Fructose from foods with corn syrup, high fructose corn syrup (and a myriad of other “code names” for this group of sweetened fillers) are stored as visceral and central fat that is not later burned off and used for energy.
The other big dietary contributor…
Is poor fats and trans fats.
While the heart-healthy omega-3 essential fatty acids are sorely lacking from the SAD diet, omega 6s appear far too often in the guise of partially hydrogenated vegetable oils (which turns into trans fats) like canola oil or soybean, most often used in baked goods and many processed and ultra-processed foods.
These are found especially in fried and fatty fast foods (French fries, onion rings, burgers, donuts, and ice cream). This fat is then stored in our body and isn’t burned off.
The big killing action from fats is directly linked to trans fats which stiffen the coronary arteries after consumption. One study showed 100% of heart attack hospital admissions demonstrated trans-fats were consumed within the previous 24 hours. That’s convincing evidence.
The bad news is heart disease (significantly increasing the incidence and risk of heart attacks or stroke) is extremely high in America and is the leading chronic illness and cause of death.
The good news is it can be reversed… and by following these three steps you could be on your way to avoiding heart attack…
Change your diet for good: Out with bad, in with the good, in this New Year. Start by ditching these 6 foods no one should eat and eat more “GBOMBS.” Consider working with a Functional Medicine Practitioner to accurately assess the underlying causes of your chronic symptoms and potentially hidden chronic illnesses — especially including cardiovascular risk for heart attack or stroke.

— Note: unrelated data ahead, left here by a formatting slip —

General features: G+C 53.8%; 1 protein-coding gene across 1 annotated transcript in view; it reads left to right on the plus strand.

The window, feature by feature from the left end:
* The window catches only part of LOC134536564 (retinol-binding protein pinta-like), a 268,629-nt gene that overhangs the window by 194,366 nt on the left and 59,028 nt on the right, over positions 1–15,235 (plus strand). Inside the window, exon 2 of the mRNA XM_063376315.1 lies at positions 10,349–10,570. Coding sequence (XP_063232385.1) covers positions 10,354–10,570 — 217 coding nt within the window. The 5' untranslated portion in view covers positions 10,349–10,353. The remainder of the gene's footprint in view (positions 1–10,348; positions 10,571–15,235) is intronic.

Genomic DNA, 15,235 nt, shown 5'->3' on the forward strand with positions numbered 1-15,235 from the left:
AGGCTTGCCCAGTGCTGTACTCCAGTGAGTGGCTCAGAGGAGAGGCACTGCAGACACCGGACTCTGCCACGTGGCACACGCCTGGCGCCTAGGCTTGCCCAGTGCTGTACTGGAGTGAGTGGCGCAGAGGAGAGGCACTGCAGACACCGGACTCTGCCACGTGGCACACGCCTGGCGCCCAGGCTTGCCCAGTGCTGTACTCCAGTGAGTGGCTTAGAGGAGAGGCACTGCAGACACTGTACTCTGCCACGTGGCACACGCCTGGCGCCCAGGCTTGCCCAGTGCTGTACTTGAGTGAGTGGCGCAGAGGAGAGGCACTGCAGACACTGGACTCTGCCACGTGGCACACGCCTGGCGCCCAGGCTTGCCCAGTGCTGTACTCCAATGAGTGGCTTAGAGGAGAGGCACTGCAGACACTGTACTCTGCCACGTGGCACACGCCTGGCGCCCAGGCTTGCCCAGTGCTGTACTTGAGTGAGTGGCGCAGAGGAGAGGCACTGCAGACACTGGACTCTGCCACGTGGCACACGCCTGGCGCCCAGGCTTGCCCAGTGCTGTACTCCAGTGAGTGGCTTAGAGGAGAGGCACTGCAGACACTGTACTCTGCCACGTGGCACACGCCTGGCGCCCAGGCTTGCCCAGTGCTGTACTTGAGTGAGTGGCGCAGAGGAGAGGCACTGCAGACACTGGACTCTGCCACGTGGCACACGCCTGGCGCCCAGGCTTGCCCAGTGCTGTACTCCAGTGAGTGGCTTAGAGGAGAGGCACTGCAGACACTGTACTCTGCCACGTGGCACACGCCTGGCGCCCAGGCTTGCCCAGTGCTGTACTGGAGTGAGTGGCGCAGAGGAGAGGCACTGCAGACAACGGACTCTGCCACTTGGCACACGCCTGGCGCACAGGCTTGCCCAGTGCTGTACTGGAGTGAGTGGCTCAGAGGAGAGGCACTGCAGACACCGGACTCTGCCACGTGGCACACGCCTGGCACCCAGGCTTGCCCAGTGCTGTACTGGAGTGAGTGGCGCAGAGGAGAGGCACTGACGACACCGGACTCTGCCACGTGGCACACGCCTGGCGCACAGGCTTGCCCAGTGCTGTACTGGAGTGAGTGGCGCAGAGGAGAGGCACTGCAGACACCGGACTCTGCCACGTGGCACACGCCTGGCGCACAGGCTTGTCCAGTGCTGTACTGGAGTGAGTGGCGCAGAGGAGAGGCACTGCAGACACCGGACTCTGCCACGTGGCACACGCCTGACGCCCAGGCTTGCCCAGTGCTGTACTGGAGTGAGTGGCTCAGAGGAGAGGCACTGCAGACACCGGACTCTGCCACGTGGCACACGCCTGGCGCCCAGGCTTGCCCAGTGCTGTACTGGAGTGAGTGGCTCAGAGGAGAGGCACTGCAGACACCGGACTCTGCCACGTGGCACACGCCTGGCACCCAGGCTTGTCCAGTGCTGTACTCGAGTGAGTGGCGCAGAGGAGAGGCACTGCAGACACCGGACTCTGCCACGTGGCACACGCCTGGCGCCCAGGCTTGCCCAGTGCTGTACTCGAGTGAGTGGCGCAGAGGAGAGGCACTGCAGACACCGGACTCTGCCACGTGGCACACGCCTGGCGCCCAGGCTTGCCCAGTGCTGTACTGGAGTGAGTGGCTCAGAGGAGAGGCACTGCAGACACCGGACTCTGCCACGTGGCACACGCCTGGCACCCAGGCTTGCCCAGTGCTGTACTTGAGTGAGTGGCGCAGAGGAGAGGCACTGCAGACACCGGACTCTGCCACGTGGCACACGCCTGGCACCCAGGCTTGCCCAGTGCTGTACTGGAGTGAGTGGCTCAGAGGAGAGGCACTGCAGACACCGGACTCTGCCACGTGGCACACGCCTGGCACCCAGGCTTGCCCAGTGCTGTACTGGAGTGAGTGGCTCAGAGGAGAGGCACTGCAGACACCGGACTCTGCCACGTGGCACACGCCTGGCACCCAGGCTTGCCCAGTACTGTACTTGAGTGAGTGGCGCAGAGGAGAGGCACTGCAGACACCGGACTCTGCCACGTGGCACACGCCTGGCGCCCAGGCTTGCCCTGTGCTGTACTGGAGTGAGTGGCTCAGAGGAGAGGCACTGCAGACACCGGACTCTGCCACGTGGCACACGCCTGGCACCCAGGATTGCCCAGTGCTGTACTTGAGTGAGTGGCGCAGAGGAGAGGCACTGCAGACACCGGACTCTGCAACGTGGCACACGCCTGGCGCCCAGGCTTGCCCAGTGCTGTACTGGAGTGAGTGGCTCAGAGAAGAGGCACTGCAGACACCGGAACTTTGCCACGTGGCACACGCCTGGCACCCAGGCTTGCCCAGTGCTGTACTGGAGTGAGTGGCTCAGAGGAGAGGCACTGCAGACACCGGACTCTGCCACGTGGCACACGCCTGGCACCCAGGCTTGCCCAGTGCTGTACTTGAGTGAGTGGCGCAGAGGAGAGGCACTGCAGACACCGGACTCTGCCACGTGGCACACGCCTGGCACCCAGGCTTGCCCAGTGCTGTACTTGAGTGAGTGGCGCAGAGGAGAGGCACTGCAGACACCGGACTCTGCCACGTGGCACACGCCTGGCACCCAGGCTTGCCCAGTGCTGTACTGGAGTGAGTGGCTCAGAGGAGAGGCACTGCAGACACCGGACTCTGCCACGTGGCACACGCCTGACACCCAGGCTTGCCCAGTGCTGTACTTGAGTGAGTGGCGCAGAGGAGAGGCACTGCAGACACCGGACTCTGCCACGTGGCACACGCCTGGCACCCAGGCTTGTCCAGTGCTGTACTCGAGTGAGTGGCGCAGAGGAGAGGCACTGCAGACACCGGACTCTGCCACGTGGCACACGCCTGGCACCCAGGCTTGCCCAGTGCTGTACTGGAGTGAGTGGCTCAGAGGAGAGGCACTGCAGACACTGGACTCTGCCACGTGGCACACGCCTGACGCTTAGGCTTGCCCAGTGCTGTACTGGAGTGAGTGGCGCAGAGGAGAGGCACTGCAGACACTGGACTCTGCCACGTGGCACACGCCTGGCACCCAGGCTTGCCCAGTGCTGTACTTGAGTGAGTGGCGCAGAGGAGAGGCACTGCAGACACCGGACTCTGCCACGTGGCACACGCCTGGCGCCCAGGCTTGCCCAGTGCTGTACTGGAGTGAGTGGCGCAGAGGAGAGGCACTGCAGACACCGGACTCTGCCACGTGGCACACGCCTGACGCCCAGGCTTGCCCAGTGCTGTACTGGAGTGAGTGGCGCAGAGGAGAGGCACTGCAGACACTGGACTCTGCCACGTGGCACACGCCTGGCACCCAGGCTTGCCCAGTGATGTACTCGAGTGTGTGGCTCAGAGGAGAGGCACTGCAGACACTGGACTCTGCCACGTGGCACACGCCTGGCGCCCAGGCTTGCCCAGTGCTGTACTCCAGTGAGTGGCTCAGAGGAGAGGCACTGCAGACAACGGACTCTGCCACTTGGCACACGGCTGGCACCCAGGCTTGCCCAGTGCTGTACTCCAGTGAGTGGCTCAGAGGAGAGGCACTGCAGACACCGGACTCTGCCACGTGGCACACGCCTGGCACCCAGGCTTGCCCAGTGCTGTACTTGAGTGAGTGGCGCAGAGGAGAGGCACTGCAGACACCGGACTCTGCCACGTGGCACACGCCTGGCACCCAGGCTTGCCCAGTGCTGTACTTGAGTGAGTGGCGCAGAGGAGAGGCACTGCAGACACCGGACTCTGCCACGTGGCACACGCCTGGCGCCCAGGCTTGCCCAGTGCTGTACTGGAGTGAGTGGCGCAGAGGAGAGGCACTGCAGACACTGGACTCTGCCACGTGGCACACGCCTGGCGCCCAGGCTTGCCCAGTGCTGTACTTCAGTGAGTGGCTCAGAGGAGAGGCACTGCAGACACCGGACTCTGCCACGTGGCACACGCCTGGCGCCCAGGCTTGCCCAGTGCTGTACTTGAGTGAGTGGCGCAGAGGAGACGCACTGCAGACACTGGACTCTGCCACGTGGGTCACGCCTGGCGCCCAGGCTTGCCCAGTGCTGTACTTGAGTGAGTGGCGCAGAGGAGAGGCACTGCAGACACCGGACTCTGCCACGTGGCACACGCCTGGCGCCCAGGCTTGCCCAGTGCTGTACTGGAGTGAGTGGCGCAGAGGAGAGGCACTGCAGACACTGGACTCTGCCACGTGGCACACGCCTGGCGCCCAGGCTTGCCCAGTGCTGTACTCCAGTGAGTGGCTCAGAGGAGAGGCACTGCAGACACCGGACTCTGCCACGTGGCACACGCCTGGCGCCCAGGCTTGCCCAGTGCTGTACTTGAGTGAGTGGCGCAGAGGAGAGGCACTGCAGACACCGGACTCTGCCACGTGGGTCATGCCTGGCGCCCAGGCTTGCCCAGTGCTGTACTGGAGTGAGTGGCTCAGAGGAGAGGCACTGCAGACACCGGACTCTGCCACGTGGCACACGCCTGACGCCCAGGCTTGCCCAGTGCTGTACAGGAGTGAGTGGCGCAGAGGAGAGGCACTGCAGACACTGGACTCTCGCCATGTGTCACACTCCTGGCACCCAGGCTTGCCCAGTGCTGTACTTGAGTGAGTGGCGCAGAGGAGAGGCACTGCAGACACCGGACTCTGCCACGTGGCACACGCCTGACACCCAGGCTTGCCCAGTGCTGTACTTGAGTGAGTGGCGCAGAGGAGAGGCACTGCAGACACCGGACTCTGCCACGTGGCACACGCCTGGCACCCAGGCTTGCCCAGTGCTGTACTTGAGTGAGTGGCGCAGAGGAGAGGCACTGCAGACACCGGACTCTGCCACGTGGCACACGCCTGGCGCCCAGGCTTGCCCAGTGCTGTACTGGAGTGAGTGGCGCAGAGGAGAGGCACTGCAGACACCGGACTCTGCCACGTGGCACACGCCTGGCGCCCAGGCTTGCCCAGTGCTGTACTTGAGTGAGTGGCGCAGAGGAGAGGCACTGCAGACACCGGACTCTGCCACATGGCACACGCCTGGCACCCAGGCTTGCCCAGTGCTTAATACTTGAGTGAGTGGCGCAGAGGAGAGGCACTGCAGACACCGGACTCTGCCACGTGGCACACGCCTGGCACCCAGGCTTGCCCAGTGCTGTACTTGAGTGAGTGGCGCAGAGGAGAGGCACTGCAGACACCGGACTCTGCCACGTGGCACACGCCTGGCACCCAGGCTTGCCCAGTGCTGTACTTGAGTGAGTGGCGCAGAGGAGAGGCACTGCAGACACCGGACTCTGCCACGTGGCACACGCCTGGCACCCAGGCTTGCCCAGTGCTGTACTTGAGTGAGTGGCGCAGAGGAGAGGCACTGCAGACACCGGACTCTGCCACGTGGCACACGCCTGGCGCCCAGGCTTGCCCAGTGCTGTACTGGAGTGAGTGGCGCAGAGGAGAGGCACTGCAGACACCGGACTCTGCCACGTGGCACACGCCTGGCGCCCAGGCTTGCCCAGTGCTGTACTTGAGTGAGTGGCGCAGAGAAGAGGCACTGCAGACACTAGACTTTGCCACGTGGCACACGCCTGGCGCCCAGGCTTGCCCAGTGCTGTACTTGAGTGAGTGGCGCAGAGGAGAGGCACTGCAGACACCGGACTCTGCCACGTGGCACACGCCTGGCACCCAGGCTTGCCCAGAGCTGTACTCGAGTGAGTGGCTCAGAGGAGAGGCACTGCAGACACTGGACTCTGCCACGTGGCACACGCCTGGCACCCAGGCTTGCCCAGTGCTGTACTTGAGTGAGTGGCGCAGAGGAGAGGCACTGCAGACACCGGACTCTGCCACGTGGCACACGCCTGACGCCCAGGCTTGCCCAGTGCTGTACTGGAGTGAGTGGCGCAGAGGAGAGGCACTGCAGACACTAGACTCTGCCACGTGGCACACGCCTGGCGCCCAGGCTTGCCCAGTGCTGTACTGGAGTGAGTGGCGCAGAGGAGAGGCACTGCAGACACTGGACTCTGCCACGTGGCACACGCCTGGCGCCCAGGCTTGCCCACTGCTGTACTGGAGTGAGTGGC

Consider that all healing is done from the inside out and not from a prescription that blocks or alters cholesterol levels or blood pressure, from the outside in. All prescriptions usually cause one or more symptoms in turn as side effects, begging for another drug to fix the problem.
Discover the underlying cause of your symptoms to reverse them. Chances are any condition manifesting, including skin rashes, asthma, allergies, digestive difficulties, fatigue, low libido and obesity have common cardiovascular risk factors.
Commit to a healthy, more enjoyable life. Perhaps some permanent changes should be made in order to cleanse the gut, complete detox pathways, and balance the immune system — taming the titer of bad bugs (layers of infection) in the gut and in the blood contributing to cardiovascular health. Resetting your gut for total body health will get your started on a healthy path.
Finding a diversity of foods that work for you may be key in overcoming the burden of symptoms that persist. Testing of food sensitivities or the body’s response to them may a valid option for you. Interpreting them correctly is just as important. Making a plan together to overcome the underlying causes and reverse the symptoms comes next.
Exercise daily. After the energy begins to increase, plan for an enjoyable daily walk and work up to two to three burst workouts per week. Add in strength-training from a resistance band or by lifting weights two to three times per week. All this can be done in a relatively short period of time on average per day (20 to 40 minutes).
via: INFORMATION NIGERIA